Combos and win conditions, 2 X 2.. DCI decisions blow with the wind, say good bye to Emrakul the Promised End.
After having a little time to digest the changes that are coming down with the 1 week early release of the DCI banned and restricted list, I am left thinking that this was a bit of an apology and an attempt to try to get back the players that have been lost from FNM lately.
While I do agree with some of the banning decisions, I do have to question not only the timing, but the reasoning behind a couple of the decisions that were made… I will break this down to the 3 cards that I found to be not so much surprising, but to a degree overdue.
Emrakul, the Promised End:
What Wizards/DCI had to say: “Created to be scarily powerful, Emrakul, the Promised End delivered on that promise too well. Emrakul faced too little resistance and ended games too easily. She was the world ending, all-poweful monster she was in the story, which was too much for Standard.”
My take: Emrakul, the Promised End may have been too much for Standard, but are you seriously telling me that banning her in Standard is enough?
All you have done is spared FNM from her wrath, but that will not change the possibilities of Emrakul, the Promised End wreaking havoc on Modern, Legacy, and Vintage formats… considering that she is a 13 drop, that can’t be targeted by instants, and furthermore with the costing 1 generic mana less to cast for each type of card in your grave yard, and the ability to lower her casting further with things like Helm of Awakening, it is actually possible to take her from a 13 drop to all the way down to a 3 drop.
Further, if playing Green (source for mana speed as well as blending with Aluren), you could possibly get her to the table for free… not quickly per se, but it is possible. This would also extend to stuff like Breaker of Armies, Desolation Twin, and a multitude of other Eldrazi that are currently in Standard.
What Wizards/DCI had to say: “Simply put, Smuggler’s Copter is too efficient and shows up in too many decks, diminishing the format’s diversity. We wasn’t Planeswalkers, sorcery-speed removal, and a variety of vehicles to be viable options, and believe removing Smuggler’s Copter will allow them to flourish again. Of the top archetypes in Standard, very few didn’t play four copies of Smuggler’s Copter, stifling many creative, fun opion. Smuggler’s Copter was the result of a new card type being pushed too far, and, as such, is now banned.”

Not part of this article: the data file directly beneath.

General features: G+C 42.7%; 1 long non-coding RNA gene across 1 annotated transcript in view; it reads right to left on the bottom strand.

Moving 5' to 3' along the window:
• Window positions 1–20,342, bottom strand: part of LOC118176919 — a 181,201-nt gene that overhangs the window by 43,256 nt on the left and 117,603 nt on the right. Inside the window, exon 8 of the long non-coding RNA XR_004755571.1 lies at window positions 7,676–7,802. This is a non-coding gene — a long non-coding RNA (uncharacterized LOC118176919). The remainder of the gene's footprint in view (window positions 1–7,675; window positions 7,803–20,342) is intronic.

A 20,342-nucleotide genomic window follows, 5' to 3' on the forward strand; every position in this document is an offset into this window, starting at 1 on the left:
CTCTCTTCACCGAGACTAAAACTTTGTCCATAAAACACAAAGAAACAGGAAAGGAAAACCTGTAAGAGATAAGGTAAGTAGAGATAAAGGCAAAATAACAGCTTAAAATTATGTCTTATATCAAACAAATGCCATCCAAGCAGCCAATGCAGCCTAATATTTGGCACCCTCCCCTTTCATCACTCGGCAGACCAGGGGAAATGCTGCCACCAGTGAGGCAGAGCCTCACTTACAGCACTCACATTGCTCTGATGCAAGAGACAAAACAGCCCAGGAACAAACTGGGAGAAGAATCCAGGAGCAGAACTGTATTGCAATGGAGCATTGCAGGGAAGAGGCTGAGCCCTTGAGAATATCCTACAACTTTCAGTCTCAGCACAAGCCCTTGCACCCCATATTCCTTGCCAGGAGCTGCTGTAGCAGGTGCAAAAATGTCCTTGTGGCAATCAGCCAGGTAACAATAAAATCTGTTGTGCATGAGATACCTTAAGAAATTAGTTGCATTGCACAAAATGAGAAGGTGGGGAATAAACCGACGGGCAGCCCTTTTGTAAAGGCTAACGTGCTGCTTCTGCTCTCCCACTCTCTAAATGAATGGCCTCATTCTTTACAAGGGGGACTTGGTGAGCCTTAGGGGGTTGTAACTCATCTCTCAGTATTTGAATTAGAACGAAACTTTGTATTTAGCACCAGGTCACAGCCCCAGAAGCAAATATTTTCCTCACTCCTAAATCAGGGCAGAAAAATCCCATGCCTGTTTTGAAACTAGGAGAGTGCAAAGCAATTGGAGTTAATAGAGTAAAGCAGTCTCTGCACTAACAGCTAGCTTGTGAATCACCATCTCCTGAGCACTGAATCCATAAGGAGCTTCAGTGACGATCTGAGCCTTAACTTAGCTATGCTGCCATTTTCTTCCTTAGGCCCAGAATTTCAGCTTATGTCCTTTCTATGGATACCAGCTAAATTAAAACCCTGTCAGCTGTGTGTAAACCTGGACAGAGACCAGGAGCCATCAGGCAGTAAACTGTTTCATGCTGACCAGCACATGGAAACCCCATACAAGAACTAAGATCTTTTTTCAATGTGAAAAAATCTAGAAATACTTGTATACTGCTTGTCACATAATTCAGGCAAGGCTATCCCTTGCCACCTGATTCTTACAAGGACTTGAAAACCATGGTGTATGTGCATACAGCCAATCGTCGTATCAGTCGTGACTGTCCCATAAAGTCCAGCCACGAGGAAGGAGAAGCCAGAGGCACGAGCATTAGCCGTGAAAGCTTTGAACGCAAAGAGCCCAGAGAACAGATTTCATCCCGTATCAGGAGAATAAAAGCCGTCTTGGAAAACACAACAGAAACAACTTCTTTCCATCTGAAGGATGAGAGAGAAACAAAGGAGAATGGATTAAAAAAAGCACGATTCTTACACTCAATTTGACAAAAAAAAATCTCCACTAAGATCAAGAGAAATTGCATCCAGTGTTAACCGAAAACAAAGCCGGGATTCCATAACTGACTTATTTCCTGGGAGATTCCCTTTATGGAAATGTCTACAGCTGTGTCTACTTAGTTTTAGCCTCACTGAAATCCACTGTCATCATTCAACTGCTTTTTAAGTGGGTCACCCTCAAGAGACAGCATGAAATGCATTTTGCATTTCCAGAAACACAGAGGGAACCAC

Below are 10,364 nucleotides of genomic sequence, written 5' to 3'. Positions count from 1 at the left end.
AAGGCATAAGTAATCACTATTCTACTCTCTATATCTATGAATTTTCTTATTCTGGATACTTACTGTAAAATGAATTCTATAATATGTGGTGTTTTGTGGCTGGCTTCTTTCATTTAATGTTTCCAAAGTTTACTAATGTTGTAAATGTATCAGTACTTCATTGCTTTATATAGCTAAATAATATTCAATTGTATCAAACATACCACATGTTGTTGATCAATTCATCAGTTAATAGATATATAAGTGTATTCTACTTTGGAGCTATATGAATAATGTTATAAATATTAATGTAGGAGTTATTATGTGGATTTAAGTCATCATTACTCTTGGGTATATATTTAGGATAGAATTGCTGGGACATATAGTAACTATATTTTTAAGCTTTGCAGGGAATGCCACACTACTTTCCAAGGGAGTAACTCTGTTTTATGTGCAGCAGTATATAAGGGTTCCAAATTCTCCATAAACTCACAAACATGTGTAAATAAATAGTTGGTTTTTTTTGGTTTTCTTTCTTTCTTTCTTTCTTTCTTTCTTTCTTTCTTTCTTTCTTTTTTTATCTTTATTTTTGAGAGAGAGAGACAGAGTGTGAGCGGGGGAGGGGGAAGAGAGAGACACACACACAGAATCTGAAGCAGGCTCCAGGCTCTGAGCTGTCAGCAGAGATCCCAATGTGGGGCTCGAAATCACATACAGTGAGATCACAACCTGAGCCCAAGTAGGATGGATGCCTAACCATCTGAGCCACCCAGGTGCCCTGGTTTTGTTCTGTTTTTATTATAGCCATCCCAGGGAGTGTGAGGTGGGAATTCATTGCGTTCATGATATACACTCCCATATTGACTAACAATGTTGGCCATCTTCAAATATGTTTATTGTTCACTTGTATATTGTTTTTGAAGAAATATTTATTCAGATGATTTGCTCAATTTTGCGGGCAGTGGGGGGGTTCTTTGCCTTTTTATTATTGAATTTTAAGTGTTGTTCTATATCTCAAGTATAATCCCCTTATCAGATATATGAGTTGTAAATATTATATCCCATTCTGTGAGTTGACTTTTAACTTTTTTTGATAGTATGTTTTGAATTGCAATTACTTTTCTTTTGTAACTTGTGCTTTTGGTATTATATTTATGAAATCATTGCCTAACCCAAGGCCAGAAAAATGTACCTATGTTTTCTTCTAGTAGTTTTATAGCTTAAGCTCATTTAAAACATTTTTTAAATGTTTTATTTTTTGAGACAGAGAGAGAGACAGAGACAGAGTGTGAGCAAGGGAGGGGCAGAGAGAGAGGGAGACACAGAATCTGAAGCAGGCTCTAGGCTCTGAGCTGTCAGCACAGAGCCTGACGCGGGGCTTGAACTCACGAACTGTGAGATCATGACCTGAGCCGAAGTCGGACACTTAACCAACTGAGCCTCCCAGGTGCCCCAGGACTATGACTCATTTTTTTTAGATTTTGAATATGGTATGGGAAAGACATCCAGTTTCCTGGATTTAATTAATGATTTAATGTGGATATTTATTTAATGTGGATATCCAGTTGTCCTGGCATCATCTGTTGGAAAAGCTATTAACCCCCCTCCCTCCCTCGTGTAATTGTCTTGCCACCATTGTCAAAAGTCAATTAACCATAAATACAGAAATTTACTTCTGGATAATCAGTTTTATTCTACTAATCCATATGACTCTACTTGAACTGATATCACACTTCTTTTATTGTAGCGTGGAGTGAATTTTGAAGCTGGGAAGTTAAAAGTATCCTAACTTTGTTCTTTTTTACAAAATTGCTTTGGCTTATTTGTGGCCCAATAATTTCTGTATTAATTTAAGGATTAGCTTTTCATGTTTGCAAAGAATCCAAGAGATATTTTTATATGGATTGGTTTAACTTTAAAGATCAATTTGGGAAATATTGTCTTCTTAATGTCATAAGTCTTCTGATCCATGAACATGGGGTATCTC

My take: Yeah, this was a decently reasonable reason to ban the card in Standard, and DCI makes a good case for it, but there is one small problem with what they are saying here… to a degree, they are banning a card based on how popular it is, and not because it is really all that game breaking.
Yeah, it’s a 2 drop, rare, and when it blocks or attacks you may draw a card, then discard a card… While I could see in some decks that this would be game breaking, it is still a vehicle artifact, and it still requires tapping a creature with a power of 1 or more to turn it into an Artifact Creature… so even though it is a 2 drop, it still requires outside factors to even activate that ability… and it would have to be done every turn… so again, mechanics wise, it is not that hard to remove the Smuggler’s Copter from the equation.
This one totally smack of strictly being a ban based on simply how popular the card is, and not how it would reshape a match.
What Wizards/DCI had to say; “Gitaxian Probe increased the number of third-turn kill in a few ways, but particularly by giving perfect information (and a card) to decks that often have to make strategic decisions about going “all-in.” This hurt the ability of reactive decks to effectively bluff or for the aggressive deck to miss-sequence their turn. Ultimately, the card did too much for too little cost.”
My take: COULD THE DCI HAVE DRAGGED THEIR FEET ANY HARDER THAN WITH THIS CARD?
Now that part is out of my system, there are 2 questions that I have to ask about this banning.
- Why did it take so long to come to the conclusion that Gitaxian Probe is rather broken?
- Why is it not also banned in Legacy or Vintage?
Part the First… New Phyrexia was released in 2011, and with it the Phyrexian Mana mechanic where you can spend 2 points of life or a single mana of the corresponding colour to cast spells and activate abilities… in some situations that could be a real game shifter such as with the Gitaxian Probe which is a single Blue Phyrexian Mana to look at your opponent’s hand, and then draw a card yourself.
6 years and not a peep/ruling, and now… Ban Hammer.
Part the Second: The important part of this is that it went through Standard, and has been dwelling in the other formats for all these years without a banning. It is still fully legal in Legacy, Block, and Vintage formats… Black is not an issue so much, but do you honestly believe that Gitaxian Probe is not any more broken when it can be combined with the card pool in Legacy or Vintage?
If the point of banning Gitaxian Probe in Modern is because of the number of third-turn kills that it can result in, how in the blue cheese do you suppose it would be any less devastating in the arguably more powerful Legacy and Vintage formats?
The host over there at the Mana Source put out a video right after the announcement, and the point that he made about Probe being banned was not so much about the card itself, but more about the precedent that it had set… that being an active diminishing for control decks.
To be perfectly honest, I kind of agree, but I also don’t really like the Mana Source too much (based on the sound of the narrator’s voice… makes everything sound like a question and not a statement), but the information is good.
At the time of this writing, the response from Jeremy at MTGHeadquarters has not hit, and I have not seen anything quite yet from Tolarian Community College or Command Zone, but I am sure they will be weighing in on it soon.